Turbulent Flow and Heat Transfer Modelling for Building Ventilation
|Cooperation:||Working Organization and Technology, National Institute for Working Life|
|Sponsors:||Working Organization and Technology, National Institute for Working Life|
|Start of project:||spring 1995|
|End of project:||spring 1998|
The project is focused on studies on the assessment of ventilation performance and the development of turbulence models accounting for Low-Reynolds-number (LRN) effects and buoyant convection with heat transfer.
Assessment of building ventilation performance is discussed in view of room air distribution and passive contaminant dispersion. Different concepts and methods for analyzing and assessing ventilation flow systems are addressed and re-examined. Several new scales have been developed, including the local purging effectiveness, the expected contaminant dispersion index, and the local specific contaminant-accumulating index. The approach to numerically reveal these scales is presented. The purging flow rate is re-formulated in several expressions different from its original definition and the previous description. Some scales defined in terms of this quantity are discussed. Using stochastic theory in conjunction with the compartmental method, a Markov chain model is proposed to determine the transfer probability which is needed to compute the regional purging flow rate. This model contains extra and useful information that is not included in the previous deterministic analyses. The new scales and methods are expected to be applicable for diagnozing problems and optimizing designs of ventilation systems.
For simulating recirculating ventilation flows, comparison is made for three types of high- Reynolds-number two-equation turbulence models, including the k-e model, the k-w model and the k-t model. It is found that both the k-w model and the k-t model give relatively poor results. Modifications are made for the k-w model in which the model constants are re- established and the turbulent transport term in the exact w-equation is re-modelled. Based on these modifications, a new LRN k-w model is proposed where the damping functions are re- devised and the near-wall asymptotic behaviour is emphasized. The mechanism for simulating transition is preserved in the modified model. The LRN formulation is further extended for analyzing buoyant-driven cavity flows at moderate Rayleigh numbers, where laminar, transitional and fully developed turbulent boundary layers subsequently arise along vertical walls. The model behaviour accounting for transition onset is discussed, and some disciplines are derived and used in LRN formulation.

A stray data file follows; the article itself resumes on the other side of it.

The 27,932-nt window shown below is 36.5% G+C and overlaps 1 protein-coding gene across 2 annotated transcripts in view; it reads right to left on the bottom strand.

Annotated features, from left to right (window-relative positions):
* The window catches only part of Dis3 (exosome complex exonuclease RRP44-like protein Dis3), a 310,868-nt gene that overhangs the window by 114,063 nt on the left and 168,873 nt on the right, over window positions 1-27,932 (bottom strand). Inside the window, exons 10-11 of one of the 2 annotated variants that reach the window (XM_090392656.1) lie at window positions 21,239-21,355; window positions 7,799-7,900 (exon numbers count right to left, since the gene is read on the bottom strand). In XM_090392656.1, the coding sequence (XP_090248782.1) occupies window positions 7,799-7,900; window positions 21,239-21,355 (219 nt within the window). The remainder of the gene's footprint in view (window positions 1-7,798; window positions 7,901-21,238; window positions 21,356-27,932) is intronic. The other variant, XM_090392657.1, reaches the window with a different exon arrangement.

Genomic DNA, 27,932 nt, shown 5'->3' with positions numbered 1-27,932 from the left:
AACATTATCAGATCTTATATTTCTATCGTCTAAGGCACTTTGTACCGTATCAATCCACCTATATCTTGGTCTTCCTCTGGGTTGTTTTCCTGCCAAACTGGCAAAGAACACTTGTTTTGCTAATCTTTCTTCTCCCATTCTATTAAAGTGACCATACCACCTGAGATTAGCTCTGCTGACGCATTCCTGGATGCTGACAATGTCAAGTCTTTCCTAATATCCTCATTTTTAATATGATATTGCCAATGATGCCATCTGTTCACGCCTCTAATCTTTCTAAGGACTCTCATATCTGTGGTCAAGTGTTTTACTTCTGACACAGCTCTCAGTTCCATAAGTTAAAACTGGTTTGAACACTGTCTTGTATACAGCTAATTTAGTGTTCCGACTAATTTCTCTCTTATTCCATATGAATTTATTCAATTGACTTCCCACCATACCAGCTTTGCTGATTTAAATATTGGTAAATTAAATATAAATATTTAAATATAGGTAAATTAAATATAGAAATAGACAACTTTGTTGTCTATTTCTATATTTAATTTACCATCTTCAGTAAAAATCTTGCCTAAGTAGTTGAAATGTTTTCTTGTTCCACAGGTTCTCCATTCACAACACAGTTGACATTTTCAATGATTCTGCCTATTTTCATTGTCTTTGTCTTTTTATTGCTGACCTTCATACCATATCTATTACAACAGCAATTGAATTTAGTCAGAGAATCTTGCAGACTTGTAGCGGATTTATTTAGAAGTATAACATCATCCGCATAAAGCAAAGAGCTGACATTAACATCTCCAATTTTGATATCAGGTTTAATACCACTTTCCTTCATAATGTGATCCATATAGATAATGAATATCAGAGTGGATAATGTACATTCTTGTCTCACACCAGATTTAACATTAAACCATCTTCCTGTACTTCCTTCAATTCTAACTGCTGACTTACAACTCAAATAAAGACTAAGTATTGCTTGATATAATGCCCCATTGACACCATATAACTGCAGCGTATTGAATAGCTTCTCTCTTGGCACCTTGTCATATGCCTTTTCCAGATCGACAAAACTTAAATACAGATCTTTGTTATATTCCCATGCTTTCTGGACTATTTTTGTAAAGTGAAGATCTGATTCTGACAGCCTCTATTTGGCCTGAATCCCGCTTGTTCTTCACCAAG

Large eddy simulation (LES) is implemented for turbulent buoyant flows with heat transfer. A modified subgrid-scale (SGS) buoyancy model is proposed. The modification enables the model to get rid of entailing no-real solution for simulating thermal convection flows as does the original buoyancy model. Furthermore, the proposed model is able to account for energy backscatter for flows where thermal stratification is significant. Comparison is made for several SGS models when applied to stratified and unstratified buoyant flows. The modified model, in general, gives promising results in comparison with DNS and experimental data. For a buoyant cavity flow at a moderate Rayleigh number, it is found that the SGS model performs inappropriately. The failure and success of SGS models for handling this type of flows are analyzed and discussed. The behaviour of SGS models in accounting for energy backscatter is regarded as being an essential ingredient for predicting natural transitional boundary layer flows.
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